Most of us who grew up in the U.S. often heard the wise saying “to each his own” from our elders. So, while we might adore some of our own American quirks- like putting ice in everything we drink (well, maybe not beer…), 4th of July parades, free Coke refills when we’re dining out, and working like crazy (thanks, Thrillist)- we understand that our way of doing things isn’t for everyone. But what, you ask, does this have to do with patents??
Well, the U.S. Patent system also has (and had) some distinctly American quirks. For example, the U.S. was once the only country in the world to have a first-to-invent patent system, rather than a first-to-file system. That, however, has changed under the America Invents Act (“AIA”), and the U.S. now has a first-to-file patent system. Another example is the duty of disclosure. Under this duty, applicants and their attorneys must supply the Patent Office with any prior art, of which they are aware, that is relevant to patent applications which they have filed. Only the U.S. imposes this duty on applicants.
It’s true that five different Americans might have six different opinions as to the merits of the first-to-invent system, the duty of disclosure and other quirks of the U.S. Patent system. But the rest of the world has spent many, many decades pushing for what is known as “patent harmonization,” i.e., getting different countries’ patent systems and laws- including the United States’- more in line with each other.
It’s not surprising then, that the U.S. patent system’s ‘grace period’ might also be on the chopping block. As the USPTO describes it, the grace period refers to a time before a patent application is filed, “within which certain disclosures of the invention will not impair the applicant’s ability to obtain a patent” (see e.g., USPTO public hearing transcript from March 2013, here).
According to the USPTO, there are many policy reasons for providing a grace period. One is that it allows an inventor to avoid a harsh penalty, the permanent loss of patent rights for what may have been an accidental disclosure of the invention. Another is that it allows earlier dissemination of new technologies and research results than would otherwise be the case in a system without a grace period where the public would have to wait until the application is eventually published.
A third and very important reason is that it allows applicants to test the market for the invention before filing, or to attract venture capital funding before undertaking the considerable expense of preparing and filing the application. For a fabulous and in-depth analysis (that is actually quite readable) of this aspect of the grace period, see David Boundy and Matthew Marquardt article re, here.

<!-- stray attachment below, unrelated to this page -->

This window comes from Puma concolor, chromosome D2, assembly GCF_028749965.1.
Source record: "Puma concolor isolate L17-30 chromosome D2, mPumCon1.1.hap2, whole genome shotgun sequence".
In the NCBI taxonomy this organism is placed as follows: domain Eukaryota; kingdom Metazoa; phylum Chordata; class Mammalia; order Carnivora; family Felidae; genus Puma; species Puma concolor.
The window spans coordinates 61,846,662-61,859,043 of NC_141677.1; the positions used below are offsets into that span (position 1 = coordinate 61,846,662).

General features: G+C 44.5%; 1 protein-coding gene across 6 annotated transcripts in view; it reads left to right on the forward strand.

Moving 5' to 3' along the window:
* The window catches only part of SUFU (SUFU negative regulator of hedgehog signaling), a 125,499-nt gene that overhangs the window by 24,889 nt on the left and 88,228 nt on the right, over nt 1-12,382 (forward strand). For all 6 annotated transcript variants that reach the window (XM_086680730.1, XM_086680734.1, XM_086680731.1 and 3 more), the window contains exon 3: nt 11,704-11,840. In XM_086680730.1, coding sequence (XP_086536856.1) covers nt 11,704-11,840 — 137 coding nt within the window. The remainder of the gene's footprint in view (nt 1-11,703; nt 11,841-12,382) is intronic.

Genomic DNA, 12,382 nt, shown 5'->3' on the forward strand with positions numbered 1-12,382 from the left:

As explained by Charles Eloshway, Senior Patent Counsel for Policy and External Affairs at the USPTO, there are some arguments against a grace period, too. One criticism is that, generally, the grace period increases uncertainty on the part of third parties. For example, third parties that see a disclosure of the invention, might not know for some length of time thereafter whether that disclosure is the subject of a later filed patent application.
According to Mr. Eloshway, the grace period is perhaps the single most important area of substantive patent law remaining to be harmonized following the AIA. While the AIA maintains a 12- month grace period that has long been a fixture of U.S. law, other jurisdictions like Europe provide only a very limited grace period covering disclosures at “World’s Fair” type international exhibitions. Or like Japan, provide a grace period of fairly broad scope, but of shorter duration.
Some organizations, such as the American Intellectual Property Law Association, appear to be supporting harmonization, but in the sense that other countries incorporate the same type and length of grace period that the U.S. now employs.
While it’s not yet clear what changes may come to the U.S. version of the grace period, it certainly is clear that changes may be on the way. On November 19, 2014, officials from the USPTO, stakeholders, WIPO, the JPO, the EPO and the U.K. Intellectual Property Office met to discuss patent harmonization, with the grace period being specifically mentioned as a “key examination issue” that currently lacks harmonization, resulting in “a barrier to more efficient and effective reuse of work.”
What is your opinion about the U.S. patent system’s 12 month grace period? We’ll continue to keep you posted on new developments. Click on the links below to watch “Group B+’s” (the group in the World Intellectual Property Organization (WIPO) of which the USPTO is a member) roundtable or to Read Deputy Director Lee’s remarks to the heads of Group B+ offices at WIPO, September 23, 2014 in Geneva, Switzerland. Link to Roundtable on International Harmonization of Substantive Patent Law; Link to watch the webcast.
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